Double or treble- cropping is practiced because the farming is really very intense, that during the course of a year several crops are grown on the same land. Where only one crop of paddy can be raised the fields are normally used in the dry season to raise other food or cash crops such as tobacco or oil-seeds sugar.

(iii) Much hand labour is entailed:

Usually, much hand labour is essential in wet paddy cultivation. Ploughing is done with the help of buffaloes, the fields are cleared up by hand, the paddy is planted thoroughly in specific rows by the women, reaping is done with sickles and separating is done by hand. Farm tools, kits and implements are often still very basic & simple.

The elementary tools are basic ploughs, hoesandthe cangkul, a kind of spade. Nowadays machinery has been developed which is capable of working in the drowned fields and distinct machines can plough, plant and harvest the paddy.

Such machines are not yet broadly used because most farmers cannot meet the expense to buy them, but they are broadly used in more prosperous Japan and are gradually spreading throughout Asia. They may be possessed by firms or co-operatives and hired by individual agriculturalists.

(iv) Use of animal and plant manures:

Farmers make use of every available type of manure, including fish wastes, guano, animal dung (especially those from the pig sties and poultry yards) rotten vegetables, clippings, farm wastes, and human excreta to ensure high yields and continued fertility.

Usually with government advice or assistance, there has been an increase amounts of artificial fertilizers are now being used. Most prevalent in countries like Japan, India and China. Phosphates, nitrates and potash are the basic fertilizer applied includes which help to refillimportant plant nutrients in the soil.

(v) Governance of paddy and other food crops:

Paddy is the most controlling crop produced in intensive subsistence agriculture farming. But due to variations in climate, soil, relief and other geographical factors, it is not feasible to grow paddy in many parts of Asia.

In the Indian Deccan and parts of the Indus basin, the most dominant crop due to the shortage of rain and the inferior and poorer soils is sorghum or millet. In numerous parts of continental South-East Asia such as the Dry Zone of Myanmar, the interior regions of Indo-China and the Korat Plateau of Thailand the yearly precipitation is too less for damp paddy cultivation and the additional crops are groundnuts, millet and maize grown together with oilseeds, cotton and sugarcane.

In the recent past, this type of agriculture has recorded a substantial improvement in the form of modernisation, use of developed seeds and fertilisers and other recent systems of agro-science. Many countries like Japan, Malaysia, Korea, Taiwan, Philippines, China, India, etc., have adopted a better system of agriculture.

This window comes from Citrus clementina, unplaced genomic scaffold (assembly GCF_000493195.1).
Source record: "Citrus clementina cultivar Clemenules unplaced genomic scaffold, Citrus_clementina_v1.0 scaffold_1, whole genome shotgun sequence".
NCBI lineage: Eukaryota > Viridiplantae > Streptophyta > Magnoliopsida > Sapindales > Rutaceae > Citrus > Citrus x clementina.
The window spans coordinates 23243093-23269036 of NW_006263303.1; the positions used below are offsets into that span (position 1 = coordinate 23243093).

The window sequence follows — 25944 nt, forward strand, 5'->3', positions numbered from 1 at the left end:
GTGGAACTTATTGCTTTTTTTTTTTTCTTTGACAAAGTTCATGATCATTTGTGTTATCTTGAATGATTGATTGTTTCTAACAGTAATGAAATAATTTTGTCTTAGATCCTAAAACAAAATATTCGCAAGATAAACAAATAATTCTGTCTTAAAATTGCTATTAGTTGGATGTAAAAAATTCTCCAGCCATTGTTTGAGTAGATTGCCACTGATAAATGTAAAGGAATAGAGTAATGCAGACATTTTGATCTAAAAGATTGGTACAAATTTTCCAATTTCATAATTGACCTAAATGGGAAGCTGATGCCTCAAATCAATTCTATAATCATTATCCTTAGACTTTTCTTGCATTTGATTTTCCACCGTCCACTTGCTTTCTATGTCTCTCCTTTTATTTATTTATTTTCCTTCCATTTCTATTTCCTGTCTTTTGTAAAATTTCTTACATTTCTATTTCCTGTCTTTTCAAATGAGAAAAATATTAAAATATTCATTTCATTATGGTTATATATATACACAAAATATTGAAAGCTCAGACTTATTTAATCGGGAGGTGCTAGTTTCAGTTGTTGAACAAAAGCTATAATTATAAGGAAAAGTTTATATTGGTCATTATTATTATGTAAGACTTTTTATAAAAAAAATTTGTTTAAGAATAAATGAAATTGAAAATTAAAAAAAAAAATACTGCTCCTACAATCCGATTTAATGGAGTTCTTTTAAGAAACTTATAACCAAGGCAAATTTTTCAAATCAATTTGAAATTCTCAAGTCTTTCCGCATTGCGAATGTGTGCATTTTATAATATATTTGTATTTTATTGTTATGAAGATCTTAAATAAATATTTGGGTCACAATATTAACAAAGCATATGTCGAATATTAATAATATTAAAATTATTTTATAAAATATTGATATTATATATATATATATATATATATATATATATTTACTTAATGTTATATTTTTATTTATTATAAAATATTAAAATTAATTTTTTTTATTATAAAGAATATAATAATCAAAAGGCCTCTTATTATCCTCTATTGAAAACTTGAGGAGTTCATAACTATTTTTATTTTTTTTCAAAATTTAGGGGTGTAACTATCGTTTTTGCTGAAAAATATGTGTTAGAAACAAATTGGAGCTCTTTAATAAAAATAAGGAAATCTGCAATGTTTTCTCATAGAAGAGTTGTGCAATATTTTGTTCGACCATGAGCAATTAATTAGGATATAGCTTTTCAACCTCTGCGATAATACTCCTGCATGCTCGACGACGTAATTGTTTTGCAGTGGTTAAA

Nomadic herding

Nomadic farming is a kind of farming where people wander along with their families and animals from one place to another in search of foodstuffs in the form of fodder for their animals. Generally, they rear sheep, goats, camels, cattle, and/or yaks for skin, meat, milk and wool. It is a very common way of life in common in India, east and south-west Africa, northern Eurasiaandparts of central and western Asia.

A brief picture on such nomads is given below:

The Gujjars and Bhotiyaas of Himalayas carry their belongings, such as tents, utensils, etc.., on the backs of horses, camels and donkeys. Yak and Llama are reared in the mountainous regions of the Andes and the Tibet. When, Reindeer are the common livestock in arctic and sub-arctic areas on the other hand, goats, camels and sheep cattle, horses are also vital.

Lessening of Poverty:

It would be no wrong if Subsistence agriculture can be used as a strategy for lessening of poverty or is other words poverty alleviation strategy, specifically as a safety bar for shocks of food price and for food safekeeping & security.

Poor countries are restricted in economical and institutional resources that would allow them to rise in local prices as well as to accomplish social assistance programs, which is often because they use policy tools that are planned and proposed for medium and high income countries.

Low-income countries have a tendency to have populations in which 70%-80% of the poor are in village areas and more than 80%-90% of village families have a right to use the land, yet a majority of these poor villagers do not have sufficient access to food.

Where can the subsistence agriculture be used and for what purpose?

The forms of Subsistence agriculture can be used in countries having low-income as a portion of policy responses to a food difficulties and crisis in the small and medium term, and provide a safety bridge for the poor in these countries.